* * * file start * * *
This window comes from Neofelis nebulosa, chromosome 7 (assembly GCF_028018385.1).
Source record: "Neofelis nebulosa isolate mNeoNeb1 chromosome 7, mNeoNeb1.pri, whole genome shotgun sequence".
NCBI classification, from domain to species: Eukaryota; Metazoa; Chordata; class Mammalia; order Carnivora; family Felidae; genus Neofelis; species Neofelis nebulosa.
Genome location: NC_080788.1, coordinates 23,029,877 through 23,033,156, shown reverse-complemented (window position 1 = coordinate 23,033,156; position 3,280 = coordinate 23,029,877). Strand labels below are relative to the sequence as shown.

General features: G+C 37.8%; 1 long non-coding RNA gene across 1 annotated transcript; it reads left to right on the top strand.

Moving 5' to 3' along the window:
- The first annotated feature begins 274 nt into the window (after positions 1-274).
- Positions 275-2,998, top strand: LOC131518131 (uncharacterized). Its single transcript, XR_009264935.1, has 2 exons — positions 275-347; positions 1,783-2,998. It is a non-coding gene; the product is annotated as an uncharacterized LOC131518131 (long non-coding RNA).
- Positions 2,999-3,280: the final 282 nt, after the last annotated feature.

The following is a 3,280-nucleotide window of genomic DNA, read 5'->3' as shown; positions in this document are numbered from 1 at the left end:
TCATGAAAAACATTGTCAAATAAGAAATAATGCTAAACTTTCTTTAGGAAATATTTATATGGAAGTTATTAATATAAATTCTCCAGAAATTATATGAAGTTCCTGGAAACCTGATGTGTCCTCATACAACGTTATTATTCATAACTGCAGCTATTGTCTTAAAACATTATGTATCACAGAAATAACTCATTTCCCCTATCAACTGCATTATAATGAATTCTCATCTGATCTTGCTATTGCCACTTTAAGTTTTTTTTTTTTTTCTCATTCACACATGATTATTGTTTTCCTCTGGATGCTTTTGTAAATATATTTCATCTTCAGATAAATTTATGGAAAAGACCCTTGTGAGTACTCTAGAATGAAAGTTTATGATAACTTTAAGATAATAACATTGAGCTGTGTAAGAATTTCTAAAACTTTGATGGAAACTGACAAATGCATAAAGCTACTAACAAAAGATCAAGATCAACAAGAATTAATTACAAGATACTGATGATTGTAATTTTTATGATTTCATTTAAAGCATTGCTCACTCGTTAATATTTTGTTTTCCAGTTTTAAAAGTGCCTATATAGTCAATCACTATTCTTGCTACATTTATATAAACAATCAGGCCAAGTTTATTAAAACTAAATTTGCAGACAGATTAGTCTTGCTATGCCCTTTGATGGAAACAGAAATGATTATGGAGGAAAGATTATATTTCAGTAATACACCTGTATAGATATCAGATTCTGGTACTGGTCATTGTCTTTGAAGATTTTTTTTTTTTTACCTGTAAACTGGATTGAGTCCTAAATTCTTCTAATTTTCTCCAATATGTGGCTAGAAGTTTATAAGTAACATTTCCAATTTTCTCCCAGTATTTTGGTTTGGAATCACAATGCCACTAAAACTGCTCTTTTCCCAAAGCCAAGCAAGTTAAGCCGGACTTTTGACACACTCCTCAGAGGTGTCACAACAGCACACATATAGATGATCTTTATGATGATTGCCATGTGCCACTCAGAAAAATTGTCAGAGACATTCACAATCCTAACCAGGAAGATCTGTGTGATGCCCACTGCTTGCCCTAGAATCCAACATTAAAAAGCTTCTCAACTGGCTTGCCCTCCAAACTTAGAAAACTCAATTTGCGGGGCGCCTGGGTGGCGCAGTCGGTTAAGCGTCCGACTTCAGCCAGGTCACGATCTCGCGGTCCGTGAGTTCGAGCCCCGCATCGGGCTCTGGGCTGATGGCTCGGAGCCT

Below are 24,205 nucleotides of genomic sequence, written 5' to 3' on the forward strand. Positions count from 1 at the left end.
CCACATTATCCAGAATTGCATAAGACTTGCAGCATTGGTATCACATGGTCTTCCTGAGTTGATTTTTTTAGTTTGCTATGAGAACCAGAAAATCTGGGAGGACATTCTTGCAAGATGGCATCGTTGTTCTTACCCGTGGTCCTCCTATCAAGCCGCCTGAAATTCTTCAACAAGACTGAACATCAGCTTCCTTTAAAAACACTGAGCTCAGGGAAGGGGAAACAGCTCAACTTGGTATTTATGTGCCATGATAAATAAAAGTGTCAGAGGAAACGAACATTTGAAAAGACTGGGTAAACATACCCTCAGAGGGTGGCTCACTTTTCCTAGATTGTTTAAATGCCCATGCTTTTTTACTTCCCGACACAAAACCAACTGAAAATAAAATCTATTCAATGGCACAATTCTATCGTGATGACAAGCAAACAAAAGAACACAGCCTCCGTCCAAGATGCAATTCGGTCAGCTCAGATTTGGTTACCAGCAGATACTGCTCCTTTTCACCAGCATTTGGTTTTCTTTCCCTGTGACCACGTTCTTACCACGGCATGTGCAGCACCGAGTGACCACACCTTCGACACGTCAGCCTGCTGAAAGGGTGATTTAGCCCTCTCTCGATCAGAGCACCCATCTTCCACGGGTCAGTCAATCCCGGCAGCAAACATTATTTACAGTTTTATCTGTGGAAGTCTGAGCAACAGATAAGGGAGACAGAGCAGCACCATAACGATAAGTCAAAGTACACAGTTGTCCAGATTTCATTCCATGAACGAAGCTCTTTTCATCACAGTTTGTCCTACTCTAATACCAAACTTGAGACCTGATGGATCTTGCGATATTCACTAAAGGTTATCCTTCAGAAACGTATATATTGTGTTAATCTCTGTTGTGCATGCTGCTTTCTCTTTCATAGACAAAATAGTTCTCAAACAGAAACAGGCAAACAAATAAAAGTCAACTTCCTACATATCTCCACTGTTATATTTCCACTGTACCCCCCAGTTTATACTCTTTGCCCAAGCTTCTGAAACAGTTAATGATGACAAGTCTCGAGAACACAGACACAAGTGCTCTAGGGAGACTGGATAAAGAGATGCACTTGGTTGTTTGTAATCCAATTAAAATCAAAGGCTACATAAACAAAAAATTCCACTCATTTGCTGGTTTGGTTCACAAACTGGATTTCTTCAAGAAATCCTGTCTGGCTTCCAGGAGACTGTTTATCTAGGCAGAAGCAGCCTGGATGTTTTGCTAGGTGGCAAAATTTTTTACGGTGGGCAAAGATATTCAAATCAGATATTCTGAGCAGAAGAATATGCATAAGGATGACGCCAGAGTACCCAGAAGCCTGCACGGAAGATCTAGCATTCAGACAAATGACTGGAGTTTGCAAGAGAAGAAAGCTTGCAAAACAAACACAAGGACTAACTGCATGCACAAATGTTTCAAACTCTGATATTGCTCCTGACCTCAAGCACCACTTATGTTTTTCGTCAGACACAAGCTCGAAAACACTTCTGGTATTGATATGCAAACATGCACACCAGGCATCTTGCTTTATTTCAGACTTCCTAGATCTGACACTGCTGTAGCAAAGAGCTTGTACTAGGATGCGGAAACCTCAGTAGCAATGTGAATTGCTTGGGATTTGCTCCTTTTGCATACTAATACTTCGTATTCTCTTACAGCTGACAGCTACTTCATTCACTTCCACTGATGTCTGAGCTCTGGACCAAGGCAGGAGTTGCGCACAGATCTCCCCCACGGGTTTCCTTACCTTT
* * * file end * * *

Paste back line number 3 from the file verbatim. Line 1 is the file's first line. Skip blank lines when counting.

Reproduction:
NCBI classification, from domain to species: Eukaryota; Metazoa; Chordata; class Mammalia; order Carnivora; family Felidae; genus Neofelis; species Neofelis nebulosa.